Injunction erodes hope
By Dolly Villa
January 30, 2005, Ventura County Star
Since the announcement of the gang injunction in March, numerous letters have appeared in The Star about it. Many support it; many do not.
How much progress has the injunction made? Has it drastically changed our crime rate? Our city has committed roughly $180,000 yearly to pay Deputy District Attorney Karen Wold, so she can concentrate on making this injunction permanent. When was the last time this much money has been put into La Colonia? Some of our parks don’t have restrooms. Our recreation center could do wonders with that kind of money, such as more sports for children and tutoring programs for kids.
Of the served individuals, how many have violated the injunction? One person, over a Cowboys’ watch. Six months of his life down the drain. For a watch?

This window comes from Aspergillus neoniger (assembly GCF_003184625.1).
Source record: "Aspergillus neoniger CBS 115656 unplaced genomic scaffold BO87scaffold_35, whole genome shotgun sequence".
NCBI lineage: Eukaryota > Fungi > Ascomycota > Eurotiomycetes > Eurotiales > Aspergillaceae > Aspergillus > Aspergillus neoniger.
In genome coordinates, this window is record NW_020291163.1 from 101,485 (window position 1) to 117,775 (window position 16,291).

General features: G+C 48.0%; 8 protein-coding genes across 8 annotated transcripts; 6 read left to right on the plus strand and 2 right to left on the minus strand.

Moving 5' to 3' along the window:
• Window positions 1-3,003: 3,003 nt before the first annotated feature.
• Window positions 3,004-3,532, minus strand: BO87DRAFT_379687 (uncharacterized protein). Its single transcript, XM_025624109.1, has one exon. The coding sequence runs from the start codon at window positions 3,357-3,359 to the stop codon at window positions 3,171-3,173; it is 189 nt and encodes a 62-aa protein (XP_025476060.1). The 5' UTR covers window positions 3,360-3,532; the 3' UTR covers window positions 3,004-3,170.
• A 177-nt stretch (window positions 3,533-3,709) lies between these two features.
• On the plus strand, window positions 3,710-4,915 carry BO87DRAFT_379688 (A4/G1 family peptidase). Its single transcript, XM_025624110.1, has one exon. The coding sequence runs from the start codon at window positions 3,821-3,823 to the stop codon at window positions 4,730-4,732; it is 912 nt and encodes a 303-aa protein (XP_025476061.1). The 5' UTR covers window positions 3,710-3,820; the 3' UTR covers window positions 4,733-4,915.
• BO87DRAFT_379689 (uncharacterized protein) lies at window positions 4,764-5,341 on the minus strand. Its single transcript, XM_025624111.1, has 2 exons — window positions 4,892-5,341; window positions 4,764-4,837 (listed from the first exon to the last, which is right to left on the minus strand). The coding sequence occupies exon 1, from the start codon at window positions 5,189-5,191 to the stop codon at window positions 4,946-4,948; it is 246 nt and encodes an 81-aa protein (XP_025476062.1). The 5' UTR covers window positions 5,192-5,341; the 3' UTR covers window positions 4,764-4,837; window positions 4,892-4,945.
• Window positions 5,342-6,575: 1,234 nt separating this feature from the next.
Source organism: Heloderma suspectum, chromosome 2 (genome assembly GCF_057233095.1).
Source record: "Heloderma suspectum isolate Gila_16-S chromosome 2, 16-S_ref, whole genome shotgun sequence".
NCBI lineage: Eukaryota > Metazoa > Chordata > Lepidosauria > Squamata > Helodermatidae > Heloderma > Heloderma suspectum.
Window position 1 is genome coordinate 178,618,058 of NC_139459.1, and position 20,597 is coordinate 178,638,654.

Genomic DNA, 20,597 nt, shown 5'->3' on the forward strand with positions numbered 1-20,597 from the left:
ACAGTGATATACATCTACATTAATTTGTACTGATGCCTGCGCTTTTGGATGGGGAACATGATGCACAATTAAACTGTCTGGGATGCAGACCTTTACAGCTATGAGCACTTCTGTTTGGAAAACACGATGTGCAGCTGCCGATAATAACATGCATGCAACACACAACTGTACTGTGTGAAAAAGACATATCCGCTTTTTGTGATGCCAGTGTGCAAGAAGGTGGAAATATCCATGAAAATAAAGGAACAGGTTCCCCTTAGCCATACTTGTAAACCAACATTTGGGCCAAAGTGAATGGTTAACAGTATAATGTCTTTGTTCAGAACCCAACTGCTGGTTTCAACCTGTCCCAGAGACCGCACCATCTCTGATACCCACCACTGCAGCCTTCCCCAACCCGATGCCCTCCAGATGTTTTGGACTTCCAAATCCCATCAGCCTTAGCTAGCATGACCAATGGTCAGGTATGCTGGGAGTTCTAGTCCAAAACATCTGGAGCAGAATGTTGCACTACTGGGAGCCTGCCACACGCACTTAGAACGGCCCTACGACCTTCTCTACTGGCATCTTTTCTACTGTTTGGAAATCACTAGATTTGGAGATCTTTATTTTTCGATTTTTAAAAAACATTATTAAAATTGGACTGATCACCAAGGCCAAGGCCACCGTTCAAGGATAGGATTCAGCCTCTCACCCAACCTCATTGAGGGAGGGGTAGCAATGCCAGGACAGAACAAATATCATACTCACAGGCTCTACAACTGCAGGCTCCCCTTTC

Recently, a friend was served while at work. As a result of this public humiliation, he lost his job. A man with rent, child-support payments and financial responsibilities is now unemployed. Why couldn’t they serve him the injunction at home? He lived two blocks from work.
Many others have been served. Many have already paid their debts to society, but are still judged on their past. We need to give these young men access to educational programs, job skills, counseling, parenting classes and drug rehabilitation.
Overall, the city is still having the same problems as before the injunction: high murder and crime rate and more graffiti. The injunction is not working and not addressing the root of the problem.
Yes, there are criminals in the city, but face the fact: They do not all come from Colonia. It’s easy to put the blame there; it may even help some sleep at night. All it has done is create hopelessness for the community, and hatred toward our city. Why not give us hope?
– Dolly Villa, 24, lives in Oxnard and ran for Oxnard City Council in November.